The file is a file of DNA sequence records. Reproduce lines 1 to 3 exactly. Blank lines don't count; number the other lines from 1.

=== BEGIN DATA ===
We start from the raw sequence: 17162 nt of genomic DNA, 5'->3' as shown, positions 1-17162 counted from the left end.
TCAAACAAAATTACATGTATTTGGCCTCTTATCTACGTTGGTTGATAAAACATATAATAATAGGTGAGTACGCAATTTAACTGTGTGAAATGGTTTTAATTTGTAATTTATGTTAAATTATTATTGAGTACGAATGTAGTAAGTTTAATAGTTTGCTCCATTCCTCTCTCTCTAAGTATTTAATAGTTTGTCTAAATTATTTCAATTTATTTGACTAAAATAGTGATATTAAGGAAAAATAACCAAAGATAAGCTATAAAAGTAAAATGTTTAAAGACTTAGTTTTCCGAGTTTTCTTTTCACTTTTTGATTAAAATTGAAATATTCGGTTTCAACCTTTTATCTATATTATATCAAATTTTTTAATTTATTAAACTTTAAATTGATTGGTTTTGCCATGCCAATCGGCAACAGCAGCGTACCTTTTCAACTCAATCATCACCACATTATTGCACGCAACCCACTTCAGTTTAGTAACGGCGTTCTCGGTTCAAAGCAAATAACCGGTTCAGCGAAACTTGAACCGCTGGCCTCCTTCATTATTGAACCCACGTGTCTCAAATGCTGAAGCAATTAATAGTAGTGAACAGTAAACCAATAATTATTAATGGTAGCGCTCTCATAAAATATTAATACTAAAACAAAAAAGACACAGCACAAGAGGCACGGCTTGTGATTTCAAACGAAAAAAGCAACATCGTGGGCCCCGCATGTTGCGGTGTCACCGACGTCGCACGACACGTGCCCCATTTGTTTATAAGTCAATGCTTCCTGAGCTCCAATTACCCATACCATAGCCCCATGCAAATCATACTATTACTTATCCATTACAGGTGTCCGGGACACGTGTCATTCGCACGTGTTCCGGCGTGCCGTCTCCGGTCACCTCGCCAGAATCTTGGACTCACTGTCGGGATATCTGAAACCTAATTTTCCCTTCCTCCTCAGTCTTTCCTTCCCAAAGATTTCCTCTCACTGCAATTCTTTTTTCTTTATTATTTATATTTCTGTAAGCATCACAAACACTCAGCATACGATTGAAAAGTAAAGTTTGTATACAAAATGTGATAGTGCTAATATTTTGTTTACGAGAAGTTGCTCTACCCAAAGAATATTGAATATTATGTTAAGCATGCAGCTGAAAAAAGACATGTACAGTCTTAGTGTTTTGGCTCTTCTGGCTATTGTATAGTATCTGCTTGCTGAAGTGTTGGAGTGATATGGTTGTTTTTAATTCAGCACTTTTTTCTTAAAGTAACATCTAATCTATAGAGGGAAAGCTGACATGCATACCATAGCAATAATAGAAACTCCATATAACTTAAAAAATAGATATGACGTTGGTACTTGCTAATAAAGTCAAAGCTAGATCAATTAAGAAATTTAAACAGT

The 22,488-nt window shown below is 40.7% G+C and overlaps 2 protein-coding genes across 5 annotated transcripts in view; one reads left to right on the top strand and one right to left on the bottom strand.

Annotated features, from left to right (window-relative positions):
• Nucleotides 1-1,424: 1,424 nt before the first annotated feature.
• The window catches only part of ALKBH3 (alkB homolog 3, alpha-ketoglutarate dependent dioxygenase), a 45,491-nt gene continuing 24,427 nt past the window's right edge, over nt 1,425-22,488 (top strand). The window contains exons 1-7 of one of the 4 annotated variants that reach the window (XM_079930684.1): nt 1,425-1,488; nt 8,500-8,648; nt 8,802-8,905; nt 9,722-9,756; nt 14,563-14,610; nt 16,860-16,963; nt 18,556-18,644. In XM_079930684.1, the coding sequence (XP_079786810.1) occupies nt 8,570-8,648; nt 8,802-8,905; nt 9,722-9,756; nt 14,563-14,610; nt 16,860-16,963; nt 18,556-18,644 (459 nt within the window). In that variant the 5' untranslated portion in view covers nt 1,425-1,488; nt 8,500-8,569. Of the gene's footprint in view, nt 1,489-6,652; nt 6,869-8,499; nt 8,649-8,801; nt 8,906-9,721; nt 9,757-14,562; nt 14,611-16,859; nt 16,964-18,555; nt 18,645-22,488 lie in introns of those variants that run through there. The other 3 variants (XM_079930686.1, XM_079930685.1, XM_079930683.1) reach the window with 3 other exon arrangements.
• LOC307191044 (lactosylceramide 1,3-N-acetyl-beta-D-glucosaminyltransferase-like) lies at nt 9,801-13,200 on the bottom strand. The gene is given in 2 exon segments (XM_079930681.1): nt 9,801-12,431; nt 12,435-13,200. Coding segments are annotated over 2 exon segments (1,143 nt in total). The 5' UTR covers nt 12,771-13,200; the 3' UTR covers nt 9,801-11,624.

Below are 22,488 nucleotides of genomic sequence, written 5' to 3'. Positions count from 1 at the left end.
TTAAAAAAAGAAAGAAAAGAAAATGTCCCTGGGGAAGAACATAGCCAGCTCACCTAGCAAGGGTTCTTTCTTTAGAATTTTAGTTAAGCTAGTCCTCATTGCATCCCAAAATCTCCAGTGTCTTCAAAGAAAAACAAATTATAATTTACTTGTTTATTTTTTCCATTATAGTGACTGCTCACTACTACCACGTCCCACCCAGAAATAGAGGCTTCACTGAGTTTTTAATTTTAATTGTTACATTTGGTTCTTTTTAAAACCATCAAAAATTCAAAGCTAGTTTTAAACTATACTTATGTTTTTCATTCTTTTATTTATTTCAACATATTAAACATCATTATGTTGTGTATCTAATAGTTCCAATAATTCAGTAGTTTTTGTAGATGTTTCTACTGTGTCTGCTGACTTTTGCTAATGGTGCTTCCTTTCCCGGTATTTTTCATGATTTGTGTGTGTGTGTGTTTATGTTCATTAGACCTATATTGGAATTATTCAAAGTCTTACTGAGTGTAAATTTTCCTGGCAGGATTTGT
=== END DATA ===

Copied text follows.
We start from the raw sequence: 17162 nt of genomic DNA, 5'->3' as shown, positions 1-17162 counted from the left end.
TCAAACAAAATTACATGTATTTGGCCTCTTATCTACGTTGGTTGATAAAACATATAATAATAGGTGAGTACGCAATTTAACTGTGTGAAATGGTTTTAATTTGTAATTTATGTTAAATTATTATTGAGTACGAATGTAGTAAGTTTAATAGTTTGCTCCATTCCTCTCTCTCTAAGTATTTAATAGTTTGTCTAAATTATTTCAATTTATTTGACTAAAATAGTGATATTAAGGAAAAATAACCAAAGATAAGCTATAAAAGTAAAATGTTTAAAGACTTAGTTTTCCGAGTTTTCTTTTCACTTTTTGATTAAAATTGAAATATTCGGTTTCAACCTTTTATCTATATTATATCAAATTTTTTAATTTATTAAACTTTAAATTGATTGGTTTTGCCATGCCAATCGGCAACAGCAGCGTACCTTTTCAACTCAATCATCACCACATTATTGCACGCAACCCACTTCAGTTTAGTAACGGCGTTCTCGGTTCAAAGCAAATAACCGGTTCAGCGAAACTTGAACCGCTGGCCTCCTTCATTATTGAACCCACGTGTCTCAAATGCTGAAGCAATTAATAGTAGTGAACAGTAAACCAATAATTATTAATGGTAGCGCTCTCATAAAATATTAATACTAAAACAAAAAAGACACAGCACAAGAGGCACGGCTTGTGATTTCAAACGAAAAAAGCAACATCGTGGGCCCCGCATGTTGCGGTGTCACCGACGTCGCACGACACGTGCCCCATTTGTTTATAAGTCAATGCTTCCTGAGCTCCAATTACCCATACCATAGCCCCATGCAAATCATACTATTACTTATCCATTACAGGTGTCCGGGACACGTGTCATTCGCACGTGTTCCGGCGTGCCGTCTCCGGTCACCTCGCCAGAATCTTGGACTCACTGTCGGGATATCTGAAACCTAATTTTCCCTTCCTCCTCAGTCTTTCCTTCCCAAAGATTTCCTCTCACTGCAATTCTTTTTTCTTTATTATTTATATTTCTGTAAGCATCACAAACACTCAGCATACGATTGAAAAGTAAAGTTTGTATACAAAATGTGATAGTGCTAATATTTTGTTTACGAGAAGTTGCTCTACCCAAAGAATATTGAATATTATGTTAAGCATGCAGCTGAAAAAAGACATGTACAGTCTTAGTGTTTTGGCTCTTCTGGCTATTGTATAGTATCTGCTTGCTGAAGTGTTGGAGTGATATGGTTGTTTTTAATTCAGCACTTTTTTCTTAAAGTAACATCTAATCTATAGAGGGAAAGCTGACATGCATACCATAGCAATAATAGAAACTCCATATAACTTAAAAAATAGATATGACGTTGGTACTTGCTAATAAAGTCAAAGCTAGATCAATTAAGAAATTTAAACAGT

The 22,488-nt window shown below is 40.7% G+C and overlaps 2 protein-coding genes across 5 annotated transcripts in view; one reads left to right on the top strand and one right to left on the bottom strand.